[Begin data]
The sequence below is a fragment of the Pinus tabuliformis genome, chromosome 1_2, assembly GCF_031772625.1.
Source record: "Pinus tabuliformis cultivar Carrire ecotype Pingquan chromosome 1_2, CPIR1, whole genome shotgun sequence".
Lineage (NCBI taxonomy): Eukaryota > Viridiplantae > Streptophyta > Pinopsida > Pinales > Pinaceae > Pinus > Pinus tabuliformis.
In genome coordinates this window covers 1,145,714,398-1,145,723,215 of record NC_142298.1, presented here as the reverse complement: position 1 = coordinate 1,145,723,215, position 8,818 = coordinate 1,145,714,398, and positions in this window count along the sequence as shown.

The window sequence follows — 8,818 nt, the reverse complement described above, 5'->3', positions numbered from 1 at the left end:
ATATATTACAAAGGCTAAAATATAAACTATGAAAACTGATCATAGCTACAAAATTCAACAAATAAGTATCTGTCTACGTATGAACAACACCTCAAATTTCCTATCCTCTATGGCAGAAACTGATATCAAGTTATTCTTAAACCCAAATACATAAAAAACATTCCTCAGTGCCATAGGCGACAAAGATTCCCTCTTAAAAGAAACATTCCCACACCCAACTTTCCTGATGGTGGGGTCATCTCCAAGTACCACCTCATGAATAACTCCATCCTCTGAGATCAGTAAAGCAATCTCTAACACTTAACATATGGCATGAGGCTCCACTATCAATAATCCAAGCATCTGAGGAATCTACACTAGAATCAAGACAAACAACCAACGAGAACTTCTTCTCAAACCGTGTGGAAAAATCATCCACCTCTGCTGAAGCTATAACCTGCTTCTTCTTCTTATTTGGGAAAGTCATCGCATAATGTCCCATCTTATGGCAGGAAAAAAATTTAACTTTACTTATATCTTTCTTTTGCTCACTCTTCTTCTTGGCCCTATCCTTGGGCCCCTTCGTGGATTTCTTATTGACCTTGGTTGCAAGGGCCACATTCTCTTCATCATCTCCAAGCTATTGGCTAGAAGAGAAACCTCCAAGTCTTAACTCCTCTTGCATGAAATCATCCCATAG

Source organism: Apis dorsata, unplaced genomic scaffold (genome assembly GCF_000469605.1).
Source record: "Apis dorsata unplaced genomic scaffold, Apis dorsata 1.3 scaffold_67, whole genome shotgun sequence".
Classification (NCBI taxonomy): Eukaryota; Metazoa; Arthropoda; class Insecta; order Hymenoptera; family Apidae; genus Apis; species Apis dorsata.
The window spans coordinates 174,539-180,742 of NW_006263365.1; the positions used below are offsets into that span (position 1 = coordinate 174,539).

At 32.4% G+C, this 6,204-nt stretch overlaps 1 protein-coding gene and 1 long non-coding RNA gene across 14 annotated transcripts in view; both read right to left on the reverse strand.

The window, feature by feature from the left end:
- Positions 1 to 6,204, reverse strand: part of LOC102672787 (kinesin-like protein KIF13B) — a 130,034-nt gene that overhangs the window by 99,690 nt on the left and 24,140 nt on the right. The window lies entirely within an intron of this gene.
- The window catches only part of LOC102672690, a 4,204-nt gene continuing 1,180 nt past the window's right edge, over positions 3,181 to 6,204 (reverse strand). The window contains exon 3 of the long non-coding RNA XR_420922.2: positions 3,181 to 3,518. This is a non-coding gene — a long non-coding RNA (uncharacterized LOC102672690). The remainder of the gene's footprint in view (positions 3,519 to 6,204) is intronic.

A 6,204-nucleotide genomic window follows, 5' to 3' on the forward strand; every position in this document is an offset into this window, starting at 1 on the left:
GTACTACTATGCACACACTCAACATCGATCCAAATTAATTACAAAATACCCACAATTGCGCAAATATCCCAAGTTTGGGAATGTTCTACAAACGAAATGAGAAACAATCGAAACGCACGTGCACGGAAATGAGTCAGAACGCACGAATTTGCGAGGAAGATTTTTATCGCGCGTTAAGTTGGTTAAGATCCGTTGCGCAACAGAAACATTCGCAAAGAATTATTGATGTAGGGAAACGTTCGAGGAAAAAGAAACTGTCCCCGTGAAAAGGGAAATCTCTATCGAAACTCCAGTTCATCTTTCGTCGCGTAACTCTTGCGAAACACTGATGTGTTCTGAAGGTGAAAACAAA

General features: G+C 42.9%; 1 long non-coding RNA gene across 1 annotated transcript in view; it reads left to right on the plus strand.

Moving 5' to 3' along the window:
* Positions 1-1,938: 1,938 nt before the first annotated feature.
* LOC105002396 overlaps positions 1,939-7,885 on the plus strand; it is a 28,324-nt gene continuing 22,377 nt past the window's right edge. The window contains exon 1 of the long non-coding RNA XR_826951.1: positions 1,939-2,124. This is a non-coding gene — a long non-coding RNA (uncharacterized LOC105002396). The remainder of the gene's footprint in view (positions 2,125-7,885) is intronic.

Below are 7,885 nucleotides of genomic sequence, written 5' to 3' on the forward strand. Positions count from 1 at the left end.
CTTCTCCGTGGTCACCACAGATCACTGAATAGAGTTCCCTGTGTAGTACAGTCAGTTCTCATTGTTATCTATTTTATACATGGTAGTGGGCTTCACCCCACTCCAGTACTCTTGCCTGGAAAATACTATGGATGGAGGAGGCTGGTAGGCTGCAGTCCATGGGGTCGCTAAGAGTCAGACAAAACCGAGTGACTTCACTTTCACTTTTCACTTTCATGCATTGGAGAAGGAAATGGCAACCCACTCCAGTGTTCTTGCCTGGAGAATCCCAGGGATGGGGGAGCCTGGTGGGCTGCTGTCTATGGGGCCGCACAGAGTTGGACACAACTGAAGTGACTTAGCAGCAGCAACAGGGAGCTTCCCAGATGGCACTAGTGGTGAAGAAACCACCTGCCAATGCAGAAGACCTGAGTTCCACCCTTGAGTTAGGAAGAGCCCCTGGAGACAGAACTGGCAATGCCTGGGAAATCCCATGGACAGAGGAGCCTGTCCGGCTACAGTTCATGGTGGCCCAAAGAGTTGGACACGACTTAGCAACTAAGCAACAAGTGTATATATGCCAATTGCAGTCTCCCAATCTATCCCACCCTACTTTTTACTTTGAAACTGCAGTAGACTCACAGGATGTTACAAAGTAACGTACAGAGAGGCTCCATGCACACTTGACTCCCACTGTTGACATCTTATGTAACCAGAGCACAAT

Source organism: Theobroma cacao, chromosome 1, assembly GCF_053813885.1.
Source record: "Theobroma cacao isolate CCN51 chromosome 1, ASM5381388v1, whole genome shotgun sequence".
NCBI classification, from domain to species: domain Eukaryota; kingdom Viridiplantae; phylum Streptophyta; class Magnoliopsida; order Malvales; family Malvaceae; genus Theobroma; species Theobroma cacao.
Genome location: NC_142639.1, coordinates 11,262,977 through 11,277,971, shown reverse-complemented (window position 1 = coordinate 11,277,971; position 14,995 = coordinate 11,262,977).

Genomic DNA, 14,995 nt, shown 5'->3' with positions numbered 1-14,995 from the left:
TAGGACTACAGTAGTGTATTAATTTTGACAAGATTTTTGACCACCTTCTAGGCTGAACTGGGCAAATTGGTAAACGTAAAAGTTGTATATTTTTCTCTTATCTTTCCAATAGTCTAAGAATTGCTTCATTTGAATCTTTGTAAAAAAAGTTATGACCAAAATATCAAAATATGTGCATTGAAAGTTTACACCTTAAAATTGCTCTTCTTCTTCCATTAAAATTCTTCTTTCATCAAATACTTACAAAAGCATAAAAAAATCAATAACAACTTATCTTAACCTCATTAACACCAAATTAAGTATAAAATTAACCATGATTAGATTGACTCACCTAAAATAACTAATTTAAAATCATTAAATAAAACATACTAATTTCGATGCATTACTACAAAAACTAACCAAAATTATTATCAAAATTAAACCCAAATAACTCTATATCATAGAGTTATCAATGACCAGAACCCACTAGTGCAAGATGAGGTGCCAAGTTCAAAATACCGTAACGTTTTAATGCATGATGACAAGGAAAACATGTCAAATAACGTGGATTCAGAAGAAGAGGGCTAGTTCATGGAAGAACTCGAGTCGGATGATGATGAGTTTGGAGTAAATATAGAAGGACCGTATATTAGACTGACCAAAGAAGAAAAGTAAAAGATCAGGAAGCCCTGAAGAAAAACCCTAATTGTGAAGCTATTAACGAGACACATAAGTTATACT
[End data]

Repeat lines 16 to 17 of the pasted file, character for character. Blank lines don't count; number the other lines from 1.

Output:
GTACTACTATGCACACACTCAACATCGATCCAAATTAATTACAAAATACCCACAATTGCGCAAATATCCCAAGTTTGGGAATGTTCTACAAACGAAATGAGAAACAATCGAAACGCACGTGCACGGAAATGAGTCAGAACGCACGAATTTGCGAGGAAGATTTTTATCGCGCGTTAAGTTGGTTAAGATCCGTTGCGCAACAGAAACATTCGCAAAGAATTATTGATGTAGGGAAACGTTCGAGGAAAAAGAAACTGTCCCCGTGAAAAGGGAAATCTCTATCGAAACTCCAGTTCATCTTTCGTCGCGTAACTCTTGCGAAACACTGATGTGTTCTGAAGGTGAAAACAAA

General features: G+C 42.9%; 1 long non-coding RNA gene across 1 annotated transcript in view; it reads left to right on the plus strand.